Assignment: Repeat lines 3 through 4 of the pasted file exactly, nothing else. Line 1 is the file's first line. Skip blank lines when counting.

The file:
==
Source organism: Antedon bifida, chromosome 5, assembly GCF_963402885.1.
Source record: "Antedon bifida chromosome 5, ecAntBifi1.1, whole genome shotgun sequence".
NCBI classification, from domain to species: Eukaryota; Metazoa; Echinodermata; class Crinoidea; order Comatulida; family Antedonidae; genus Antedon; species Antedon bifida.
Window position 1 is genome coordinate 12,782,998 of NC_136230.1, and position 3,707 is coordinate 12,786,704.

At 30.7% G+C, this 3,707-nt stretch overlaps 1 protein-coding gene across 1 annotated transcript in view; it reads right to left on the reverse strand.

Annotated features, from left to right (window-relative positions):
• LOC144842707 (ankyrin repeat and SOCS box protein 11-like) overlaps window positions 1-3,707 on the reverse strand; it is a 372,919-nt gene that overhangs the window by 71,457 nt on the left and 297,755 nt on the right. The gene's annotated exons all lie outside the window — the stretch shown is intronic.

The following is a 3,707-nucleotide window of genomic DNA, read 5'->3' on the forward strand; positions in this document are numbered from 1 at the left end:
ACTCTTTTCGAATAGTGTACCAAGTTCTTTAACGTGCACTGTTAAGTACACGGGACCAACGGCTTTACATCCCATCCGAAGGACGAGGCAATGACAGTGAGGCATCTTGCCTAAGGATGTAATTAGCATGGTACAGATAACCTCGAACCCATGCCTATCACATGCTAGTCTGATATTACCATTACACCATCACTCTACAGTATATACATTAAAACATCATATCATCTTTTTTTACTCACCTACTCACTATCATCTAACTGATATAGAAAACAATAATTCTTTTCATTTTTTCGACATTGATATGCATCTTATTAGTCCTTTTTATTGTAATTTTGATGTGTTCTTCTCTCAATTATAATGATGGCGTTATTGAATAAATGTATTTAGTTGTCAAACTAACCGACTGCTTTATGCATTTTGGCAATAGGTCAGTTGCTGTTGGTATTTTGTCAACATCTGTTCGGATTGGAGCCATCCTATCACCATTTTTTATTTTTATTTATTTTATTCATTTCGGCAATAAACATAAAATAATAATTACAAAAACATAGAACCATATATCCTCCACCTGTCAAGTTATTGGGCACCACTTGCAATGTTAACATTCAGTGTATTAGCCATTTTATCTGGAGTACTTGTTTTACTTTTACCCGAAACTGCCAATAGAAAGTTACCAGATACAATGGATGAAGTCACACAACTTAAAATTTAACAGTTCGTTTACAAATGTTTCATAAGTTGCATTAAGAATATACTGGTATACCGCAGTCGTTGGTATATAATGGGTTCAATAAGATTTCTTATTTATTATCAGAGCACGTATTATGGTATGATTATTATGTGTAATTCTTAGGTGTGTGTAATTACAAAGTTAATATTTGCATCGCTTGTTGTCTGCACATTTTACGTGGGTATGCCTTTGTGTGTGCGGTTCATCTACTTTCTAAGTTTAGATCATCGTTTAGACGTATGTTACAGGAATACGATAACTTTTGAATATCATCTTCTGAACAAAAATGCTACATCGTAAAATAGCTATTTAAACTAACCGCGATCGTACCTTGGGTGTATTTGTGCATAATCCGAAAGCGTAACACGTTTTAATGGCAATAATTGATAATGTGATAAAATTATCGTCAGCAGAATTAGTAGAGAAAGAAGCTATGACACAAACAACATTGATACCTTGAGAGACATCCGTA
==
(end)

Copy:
NCBI classification, from domain to species: Eukaryota; Metazoa; Echinodermata; class Crinoidea; order Comatulida; family Antedonidae; genus Antedon; species Antedon bifida.
Window position 1 is genome coordinate 12,782,998 of NC_136230.1, and position 3,707 is coordinate 12,786,704.